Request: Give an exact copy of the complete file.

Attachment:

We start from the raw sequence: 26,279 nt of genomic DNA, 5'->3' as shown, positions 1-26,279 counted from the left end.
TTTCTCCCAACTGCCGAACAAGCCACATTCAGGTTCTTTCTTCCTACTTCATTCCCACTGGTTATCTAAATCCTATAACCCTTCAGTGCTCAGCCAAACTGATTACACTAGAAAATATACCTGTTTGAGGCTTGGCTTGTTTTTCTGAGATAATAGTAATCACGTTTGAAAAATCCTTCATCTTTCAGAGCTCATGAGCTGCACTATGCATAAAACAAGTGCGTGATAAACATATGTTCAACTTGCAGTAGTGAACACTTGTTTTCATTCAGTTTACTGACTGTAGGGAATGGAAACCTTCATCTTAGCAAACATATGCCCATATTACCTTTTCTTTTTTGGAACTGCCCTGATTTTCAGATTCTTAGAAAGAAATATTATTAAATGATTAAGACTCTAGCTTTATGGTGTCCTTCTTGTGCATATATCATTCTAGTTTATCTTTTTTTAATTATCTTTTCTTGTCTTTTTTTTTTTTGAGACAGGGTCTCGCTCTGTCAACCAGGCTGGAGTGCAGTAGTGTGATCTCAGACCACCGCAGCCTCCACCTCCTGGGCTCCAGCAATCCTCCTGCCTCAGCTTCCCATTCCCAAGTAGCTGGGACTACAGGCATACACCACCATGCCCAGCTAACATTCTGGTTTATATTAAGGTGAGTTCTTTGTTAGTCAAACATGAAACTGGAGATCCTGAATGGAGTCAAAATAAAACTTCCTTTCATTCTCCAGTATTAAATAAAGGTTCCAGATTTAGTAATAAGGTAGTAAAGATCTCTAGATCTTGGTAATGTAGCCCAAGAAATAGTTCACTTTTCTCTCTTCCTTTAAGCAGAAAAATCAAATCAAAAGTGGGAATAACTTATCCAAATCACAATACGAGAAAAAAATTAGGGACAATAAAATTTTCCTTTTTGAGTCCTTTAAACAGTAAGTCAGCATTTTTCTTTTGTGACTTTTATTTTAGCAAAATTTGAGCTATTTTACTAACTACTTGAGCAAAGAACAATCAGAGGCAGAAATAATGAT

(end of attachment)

We start from the raw sequence: 26,279 nt of genomic DNA, 5'->3' as shown, positions 1-26,279 counted from the left end.
TTTCTCCCAACTGCCGAACAAGCCACATTCAGGTTCTTTCTTCCTACTTCATTCCCACTGGTTATCTAAATCCTATAACCCTTCAGTGCTCAGCCAAACTGATTACACTAGAAAATATACCTGTTTGAGGCTTGGCTTGTTTTTCTGAGATAATAGTAATCACGTTTGAAAAATCCTTCATCTTTCAGAGCTCATGAGCTGCACTATGCATAAAACAAGTGCGTGATAAACATATGTTCAACTTGCAGTAGTGAACACTTGTTTTCATTCAGTTTACTGACTGTAGGGAATGGAAACCTTCATCTTAGCAAACATATGCCCATATTACCTTTTCTTTTTTGGAACTGCCCTGATTTTCAGATTCTTAGAAAGAAATATTATTAAATGATTAAGACTCTAGCTTTATGGTGTCCTTCTTGTGCATATATCATTCTAGTTTATCTTTTTTTAATTATCTTTTCTTGTCTTTTTTTTTTTTGAGACAGGGTCTCGCTCTGTCAACCAGGCTGGAGTGCAGTAGTGTGATCTCAGACCACCGCAGCCTCCACCTCCTGGGCTCCAGCAATCCTCCTGCCTCAGCTTCCCATTCCCAAGTAGCTGGGACTACAGGCATACACCACCATGCCCAGCTAACATTCTGGTTTATATTAAGGTGAGTTCTTTGTTAGTCAAACATGAAACTGGAGATCCTGAATGGAGTCAAAATAAAACTTCCTTTCATTCTCCAGTATTAAATAAAGGTTCCAGATTTAGTAATAAGGTAGTAAAGATCTCTAGATCTTGGTAATGTAGCCCAAGAAATAGTTCACTTTTCTCTCTTCCTTTAAGCAGAAAAATCAAATCAAAAGTGGGAATAACTTATCCAAATCACAATACGAGAAAAAAATTAGGGACAATAAAATTTTCCTTTTTGAGTCCTTTAAACAGTAAGTCAGCATTTTTCTTTTGTGACTTTTATTTTAGCAAAATTTGAGCTATTTTACTAACTACTTGAGCAAAGAACAATCAGAGGCAGAAATAATGAT